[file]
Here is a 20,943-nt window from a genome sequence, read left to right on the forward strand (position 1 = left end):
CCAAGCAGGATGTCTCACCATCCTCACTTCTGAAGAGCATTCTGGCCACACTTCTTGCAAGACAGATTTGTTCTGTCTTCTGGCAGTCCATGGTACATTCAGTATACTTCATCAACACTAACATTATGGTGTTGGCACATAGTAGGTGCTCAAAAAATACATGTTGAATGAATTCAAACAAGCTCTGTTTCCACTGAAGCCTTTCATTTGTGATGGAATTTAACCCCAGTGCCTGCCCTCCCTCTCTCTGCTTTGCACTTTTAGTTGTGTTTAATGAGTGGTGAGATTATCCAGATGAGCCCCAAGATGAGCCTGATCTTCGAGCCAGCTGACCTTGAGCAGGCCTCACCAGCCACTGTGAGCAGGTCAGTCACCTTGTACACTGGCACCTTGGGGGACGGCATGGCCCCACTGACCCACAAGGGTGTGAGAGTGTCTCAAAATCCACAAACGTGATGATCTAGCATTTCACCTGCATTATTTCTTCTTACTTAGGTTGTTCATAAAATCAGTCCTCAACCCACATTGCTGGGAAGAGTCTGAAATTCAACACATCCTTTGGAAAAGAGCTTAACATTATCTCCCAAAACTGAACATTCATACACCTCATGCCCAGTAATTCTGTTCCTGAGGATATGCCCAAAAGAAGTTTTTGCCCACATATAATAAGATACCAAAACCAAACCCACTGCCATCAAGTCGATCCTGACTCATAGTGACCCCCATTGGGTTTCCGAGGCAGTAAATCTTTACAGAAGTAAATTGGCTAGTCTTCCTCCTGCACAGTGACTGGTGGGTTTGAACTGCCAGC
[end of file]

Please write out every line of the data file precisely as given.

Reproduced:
Here is a 20,943-nt window from a genome sequence, read left to right on the forward strand (position 1 = left end):
CCAAGCAGGATGTCTCACCATCCTCACTTCTGAAGAGCATTCTGGCCACACTTCTTGCAAGACAGATTTGTTCTGTCTTCTGGCAGTCCATGGTACATTCAGTATACTTCATCAACACTAACATTATGGTGTTGGCACATAGTAGGTGCTCAAAAAATACATGTTGAATGAATTCAAACAAGCTCTGTTTCCACTGAAGCCTTTCATTTGTGATGGAATTTAACCCCAGTGCCTGCCCTCCCTCTCTCTGCTTTGCACTTTTAGTTGTGTTTAATGAGTGGTGAGATTATCCAGATGAGCCCCAAGATGAGCCTGATCTTCGAGCCAGCTGACCTTGAGCAGGCCTCACCAGCCACTGTGAGCAGGTCAGTCACCTTGTACACTGGCACCTTGGGGGACGGCATGGCCCCACTGACCCACAAGGGTGTGAGAGTGTCTCAAAATCCACAAACGTGATGATCTAGCATTTCACCTGCATTATTTCTTCTTACTTAGGTTGTTCATAAAATCAGTCCTCAACCCACATTGCTGGGAAGAGTCTGAAATTCAACACATCCTTTGGAAAAGAGCTTAACATTATCTCCCAAAACTGAACATTCATACACCTCATGCCCAGTAATTCTGTTCCTGAGGATATGCCCAAAAGAAGTTTTTGCCCACATATAATAAGATACCAAAACCAAACCCACTGCCATCAAGTCGATCCTGACTCATAGTGACCCCCATTGGGTTTCCGAGGCAGTAAATCTTTACAGAAGTAAATTGGCTAGTCTTCCTCCTGCACAGTGACTGGTGGGTTTGAACTGCCAGC